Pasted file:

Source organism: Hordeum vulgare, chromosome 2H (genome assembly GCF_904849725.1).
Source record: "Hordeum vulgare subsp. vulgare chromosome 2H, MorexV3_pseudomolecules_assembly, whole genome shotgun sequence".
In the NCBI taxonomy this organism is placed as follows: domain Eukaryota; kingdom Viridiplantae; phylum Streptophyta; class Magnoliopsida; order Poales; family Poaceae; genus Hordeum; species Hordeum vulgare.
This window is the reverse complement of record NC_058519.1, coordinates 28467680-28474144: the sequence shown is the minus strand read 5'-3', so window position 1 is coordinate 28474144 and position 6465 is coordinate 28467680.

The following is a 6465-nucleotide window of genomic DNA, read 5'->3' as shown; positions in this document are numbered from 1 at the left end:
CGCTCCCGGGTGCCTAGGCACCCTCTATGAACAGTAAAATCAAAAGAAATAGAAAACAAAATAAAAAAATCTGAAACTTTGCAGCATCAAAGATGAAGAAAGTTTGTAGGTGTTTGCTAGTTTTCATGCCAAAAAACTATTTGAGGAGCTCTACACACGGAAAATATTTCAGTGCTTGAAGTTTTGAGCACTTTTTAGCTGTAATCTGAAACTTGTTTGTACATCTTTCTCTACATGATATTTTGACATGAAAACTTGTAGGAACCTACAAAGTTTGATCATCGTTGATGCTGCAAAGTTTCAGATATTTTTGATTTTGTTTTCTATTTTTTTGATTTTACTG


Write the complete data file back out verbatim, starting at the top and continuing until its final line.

Source organism: Hordeum vulgare, chromosome 2H (genome assembly GCF_904849725.1).
Source record: "Hordeum vulgare subsp. vulgare chromosome 2H, MorexV3_pseudomolecules_assembly, whole genome shotgun sequence".
In the NCBI taxonomy this organism is placed as follows: domain Eukaryota; kingdom Viridiplantae; phylum Streptophyta; class Magnoliopsida; order Poales; family Poaceae; genus Hordeum; species Hordeum vulgare.
This window is the reverse complement of record NC_058519.1, coordinates 28467680-28474144: the sequence shown is the minus strand read 5'-3', so window position 1 is coordinate 28474144 and position 6465 is coordinate 28467680.

The following is a 6465-nucleotide window of genomic DNA, read 5'->3' as shown; positions in this document are numbered from 1 at the left end:
CGCTCCCGGGTGCCTAGGCACCCTCTATGAACAGTAAAATCAAAAGAAATAGAAAACAAAATAAAAAAATCTGAAACTTTGCAGCATCAAAGATGAAGAAAGTTTGTAGGTGTTTGCTAGTTTTCATGCCAAAAAACTATTTGAGGAGCTCTACACACGGAAAATATTTCAGTGCTTGAAGTTTTGAGCACTTTTTAGCTGTAATCTGAAACTTGTTTGTACATCTTTCTCTACATGATATTTTGACATGAAAACTTGTAGGAACCTACAAAGTTTGATCATCGTTGATGCTGCAAAGTTTCAGATATTTTTGATTTTGTTTTCTATTTTTTTGATTTTACTG